The latest cases come as the shortage of rapid home tests continues to pose a major challenge across the country. A survey published by Professional Pharmacists Australia on Tuesday found that more than 90% of chemists struggled to secure a steady supply of sought-after kits.

Meanwhile, Australia’s health watchdog is investigating reports that retailers are selling repackaged rapid antigen kits for a fee, despite warnings of multimillion-dollar penalties for companies breaking the rules labeling.

The probe follows reports of gas stations, convenience stores and supermarkets selling the wanted kits in zip-lock bags, sometimes missing components crucial for their proper use.

Readers who contacted this masthead reported instances where tests were sold in individual envelopes without the test tube used to hold the chemical solution the swab had to be dipped in to get a result. Others talked about buying kits inside sandwich bags and being asked to photograph the instructions.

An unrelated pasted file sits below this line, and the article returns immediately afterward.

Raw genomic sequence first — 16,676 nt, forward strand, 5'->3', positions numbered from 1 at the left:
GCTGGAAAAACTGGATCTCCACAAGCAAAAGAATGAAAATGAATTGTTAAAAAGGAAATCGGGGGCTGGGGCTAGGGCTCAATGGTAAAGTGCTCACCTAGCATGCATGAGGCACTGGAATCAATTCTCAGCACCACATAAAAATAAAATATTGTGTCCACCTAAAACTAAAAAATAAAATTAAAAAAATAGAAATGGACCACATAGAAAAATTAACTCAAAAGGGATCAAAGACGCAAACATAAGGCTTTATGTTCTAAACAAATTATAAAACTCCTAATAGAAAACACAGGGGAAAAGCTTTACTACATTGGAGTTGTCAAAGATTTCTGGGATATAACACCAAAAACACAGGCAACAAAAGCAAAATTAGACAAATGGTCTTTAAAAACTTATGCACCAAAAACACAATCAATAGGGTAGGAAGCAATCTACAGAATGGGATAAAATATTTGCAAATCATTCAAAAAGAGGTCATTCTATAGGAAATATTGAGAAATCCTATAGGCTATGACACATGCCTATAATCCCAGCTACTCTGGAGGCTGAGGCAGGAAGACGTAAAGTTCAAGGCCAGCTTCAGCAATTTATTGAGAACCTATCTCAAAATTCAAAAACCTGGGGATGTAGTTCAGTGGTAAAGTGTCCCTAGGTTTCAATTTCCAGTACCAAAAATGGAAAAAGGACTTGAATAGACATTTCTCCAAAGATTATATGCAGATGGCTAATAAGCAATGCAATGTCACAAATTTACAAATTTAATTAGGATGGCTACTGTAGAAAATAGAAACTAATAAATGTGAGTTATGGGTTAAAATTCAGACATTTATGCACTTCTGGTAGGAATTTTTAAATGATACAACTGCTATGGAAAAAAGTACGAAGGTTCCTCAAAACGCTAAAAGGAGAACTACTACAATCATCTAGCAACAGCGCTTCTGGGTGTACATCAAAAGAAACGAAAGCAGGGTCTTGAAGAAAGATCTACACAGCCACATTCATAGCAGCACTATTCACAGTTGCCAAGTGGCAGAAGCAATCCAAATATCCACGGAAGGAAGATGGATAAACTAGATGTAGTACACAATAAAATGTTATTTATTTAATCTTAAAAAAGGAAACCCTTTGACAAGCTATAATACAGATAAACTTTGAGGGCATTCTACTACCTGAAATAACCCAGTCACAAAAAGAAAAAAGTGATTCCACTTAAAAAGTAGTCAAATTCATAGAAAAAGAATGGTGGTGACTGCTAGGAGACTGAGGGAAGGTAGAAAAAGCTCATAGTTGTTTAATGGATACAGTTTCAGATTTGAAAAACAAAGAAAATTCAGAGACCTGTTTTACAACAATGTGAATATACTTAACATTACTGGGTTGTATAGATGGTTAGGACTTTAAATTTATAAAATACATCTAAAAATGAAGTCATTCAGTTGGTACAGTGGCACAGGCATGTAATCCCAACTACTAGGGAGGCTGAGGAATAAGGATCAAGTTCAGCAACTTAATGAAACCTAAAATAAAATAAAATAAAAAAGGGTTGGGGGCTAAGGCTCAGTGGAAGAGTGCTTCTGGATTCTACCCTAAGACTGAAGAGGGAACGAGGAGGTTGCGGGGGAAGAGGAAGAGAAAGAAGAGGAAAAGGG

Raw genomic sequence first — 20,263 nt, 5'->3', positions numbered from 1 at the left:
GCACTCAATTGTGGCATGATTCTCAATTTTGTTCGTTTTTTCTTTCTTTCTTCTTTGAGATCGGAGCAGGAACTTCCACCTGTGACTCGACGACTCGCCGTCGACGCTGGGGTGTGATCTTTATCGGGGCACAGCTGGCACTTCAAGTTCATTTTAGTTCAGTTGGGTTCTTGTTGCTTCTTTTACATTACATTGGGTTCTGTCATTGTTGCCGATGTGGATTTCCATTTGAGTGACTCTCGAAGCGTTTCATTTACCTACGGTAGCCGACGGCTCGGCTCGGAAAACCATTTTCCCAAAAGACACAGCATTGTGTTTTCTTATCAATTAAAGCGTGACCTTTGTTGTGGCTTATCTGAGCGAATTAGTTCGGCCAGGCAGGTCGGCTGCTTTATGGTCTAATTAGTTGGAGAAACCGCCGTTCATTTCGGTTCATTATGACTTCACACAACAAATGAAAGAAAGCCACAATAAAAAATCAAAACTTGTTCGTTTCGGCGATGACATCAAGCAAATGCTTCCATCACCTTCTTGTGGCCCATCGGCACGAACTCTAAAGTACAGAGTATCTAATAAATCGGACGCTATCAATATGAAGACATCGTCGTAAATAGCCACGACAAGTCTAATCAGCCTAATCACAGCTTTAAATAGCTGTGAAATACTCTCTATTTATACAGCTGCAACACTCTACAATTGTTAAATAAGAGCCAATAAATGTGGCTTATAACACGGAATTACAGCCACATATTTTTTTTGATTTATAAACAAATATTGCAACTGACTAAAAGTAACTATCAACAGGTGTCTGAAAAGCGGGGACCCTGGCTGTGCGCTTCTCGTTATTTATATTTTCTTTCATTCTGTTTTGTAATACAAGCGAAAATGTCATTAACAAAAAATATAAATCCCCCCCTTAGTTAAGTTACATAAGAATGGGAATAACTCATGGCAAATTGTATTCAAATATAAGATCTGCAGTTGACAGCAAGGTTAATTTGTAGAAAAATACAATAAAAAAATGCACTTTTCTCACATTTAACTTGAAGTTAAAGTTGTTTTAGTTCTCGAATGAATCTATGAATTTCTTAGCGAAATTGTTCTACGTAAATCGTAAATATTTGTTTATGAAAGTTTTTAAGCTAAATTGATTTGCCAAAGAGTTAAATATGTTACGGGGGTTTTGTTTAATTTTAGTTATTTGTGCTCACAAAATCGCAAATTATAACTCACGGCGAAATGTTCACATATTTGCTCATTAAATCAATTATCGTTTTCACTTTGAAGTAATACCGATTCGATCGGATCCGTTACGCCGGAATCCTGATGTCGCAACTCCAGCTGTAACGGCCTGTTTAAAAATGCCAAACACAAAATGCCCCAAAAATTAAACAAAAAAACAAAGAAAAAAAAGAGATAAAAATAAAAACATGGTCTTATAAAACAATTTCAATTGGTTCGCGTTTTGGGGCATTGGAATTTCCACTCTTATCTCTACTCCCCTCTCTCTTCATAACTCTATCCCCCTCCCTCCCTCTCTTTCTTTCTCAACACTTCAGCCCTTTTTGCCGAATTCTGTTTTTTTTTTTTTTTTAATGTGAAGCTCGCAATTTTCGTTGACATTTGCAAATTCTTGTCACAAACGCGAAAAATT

More than 22,121 Victorians received a dose of the COVID-19 vaccine at state-run sites on Tuesday, increasing the state’s vaccination coverage to more than 93% for people aged 12 and over. To date, 26% of eligible Victorians have received a booster shot.

Victorians have made 115,000 bookings to get a dose of the coronavirus vaccine over the past week. About 77,000 of these were for booster shots and 36,000 for children receiving their first dose.

As of Tuesday, there were more than 175,000 vaccination appointments available across Victoria over the next month, including 44,000 slots for children.

New regulations introduced on Wednesday mean essential workers in the emergency services, education, essential public services, child care facilities, transport and freight sectors no longer need to self-quarantine if they come into close contact with a confirmed virus case.

The change aligns these workers with those in health care and food distribution, who do not need to self-isolate after spending more than four hours with an infected person.

The Morning Edition newsletter is our guide to the most important and interesting stories, analysis and ideas of the day. register here.